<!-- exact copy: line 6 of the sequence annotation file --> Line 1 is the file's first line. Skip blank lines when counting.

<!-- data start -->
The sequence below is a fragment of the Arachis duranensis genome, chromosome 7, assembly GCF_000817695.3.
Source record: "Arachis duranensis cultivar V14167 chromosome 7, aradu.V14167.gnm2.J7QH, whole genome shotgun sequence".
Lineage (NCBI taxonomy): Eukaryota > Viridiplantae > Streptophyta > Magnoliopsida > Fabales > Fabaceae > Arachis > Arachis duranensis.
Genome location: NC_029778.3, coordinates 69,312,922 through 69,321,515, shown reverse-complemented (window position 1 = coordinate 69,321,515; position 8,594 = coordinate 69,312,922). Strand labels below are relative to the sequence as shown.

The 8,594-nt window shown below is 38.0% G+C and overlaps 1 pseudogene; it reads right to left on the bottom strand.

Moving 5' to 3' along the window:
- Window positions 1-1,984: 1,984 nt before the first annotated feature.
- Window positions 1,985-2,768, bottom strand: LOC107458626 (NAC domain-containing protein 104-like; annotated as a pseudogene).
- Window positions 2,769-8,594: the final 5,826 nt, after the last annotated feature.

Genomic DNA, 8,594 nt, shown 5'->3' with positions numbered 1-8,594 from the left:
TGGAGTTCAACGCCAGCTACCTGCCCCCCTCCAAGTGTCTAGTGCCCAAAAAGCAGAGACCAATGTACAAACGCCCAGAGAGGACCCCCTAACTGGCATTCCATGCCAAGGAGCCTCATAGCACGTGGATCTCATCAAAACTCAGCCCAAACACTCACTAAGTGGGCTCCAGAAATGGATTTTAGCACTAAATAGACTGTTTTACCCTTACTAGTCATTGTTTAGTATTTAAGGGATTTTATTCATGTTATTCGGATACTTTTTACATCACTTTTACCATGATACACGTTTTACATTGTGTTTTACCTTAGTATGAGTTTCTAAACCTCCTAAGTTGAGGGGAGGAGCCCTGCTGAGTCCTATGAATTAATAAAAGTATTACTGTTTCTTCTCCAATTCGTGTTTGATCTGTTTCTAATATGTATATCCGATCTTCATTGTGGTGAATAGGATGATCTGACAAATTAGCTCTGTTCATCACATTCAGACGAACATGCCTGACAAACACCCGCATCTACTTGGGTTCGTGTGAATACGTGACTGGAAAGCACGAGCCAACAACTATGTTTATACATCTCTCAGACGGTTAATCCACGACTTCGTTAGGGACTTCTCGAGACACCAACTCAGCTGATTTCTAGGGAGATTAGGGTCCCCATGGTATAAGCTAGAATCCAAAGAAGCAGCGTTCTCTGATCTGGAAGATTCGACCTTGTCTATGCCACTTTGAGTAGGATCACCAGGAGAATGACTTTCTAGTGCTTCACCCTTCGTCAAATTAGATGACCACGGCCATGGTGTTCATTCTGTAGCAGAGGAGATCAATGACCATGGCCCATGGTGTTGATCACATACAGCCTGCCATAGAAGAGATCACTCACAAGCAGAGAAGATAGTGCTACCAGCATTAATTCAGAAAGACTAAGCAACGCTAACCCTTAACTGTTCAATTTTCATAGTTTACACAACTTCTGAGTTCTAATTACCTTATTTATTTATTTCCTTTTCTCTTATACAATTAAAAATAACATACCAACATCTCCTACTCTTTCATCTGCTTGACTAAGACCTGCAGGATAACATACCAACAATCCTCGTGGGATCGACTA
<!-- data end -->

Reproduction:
Moving 5' to 3' along the window: